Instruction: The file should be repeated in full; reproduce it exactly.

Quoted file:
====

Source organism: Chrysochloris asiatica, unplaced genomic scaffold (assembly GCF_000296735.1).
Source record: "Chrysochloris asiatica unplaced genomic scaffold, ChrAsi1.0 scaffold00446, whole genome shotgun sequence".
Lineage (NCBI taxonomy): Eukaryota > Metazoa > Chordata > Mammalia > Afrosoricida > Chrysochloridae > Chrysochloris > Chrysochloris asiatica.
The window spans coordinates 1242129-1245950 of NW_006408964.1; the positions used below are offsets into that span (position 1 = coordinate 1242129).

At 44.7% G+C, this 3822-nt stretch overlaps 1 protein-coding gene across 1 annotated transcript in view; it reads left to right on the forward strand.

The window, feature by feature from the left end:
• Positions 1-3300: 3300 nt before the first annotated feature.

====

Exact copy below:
Source organism: Chrysochloris asiatica, unplaced genomic scaffold (assembly GCF_000296735.1).
Source record: "Chrysochloris asiatica unplaced genomic scaffold, ChrAsi1.0 scaffold00446, whole genome shotgun sequence".
Lineage (NCBI taxonomy): Eukaryota > Metazoa > Chordata > Mammalia > Afrosoricida > Chrysochloridae > Chrysochloris > Chrysochloris asiatica.
The window spans coordinates 1242129-1245950 of NW_006408964.1; the positions used below are offsets into that span (position 1 = coordinate 1242129).

At 44.7% G+C, this 3822-nt stretch overlaps 1 protein-coding gene across 1 annotated transcript in view; it reads left to right on the forward strand.

The window, feature by feature from the left end:
• Positions 1-3300: 3300 nt before the first annotated feature.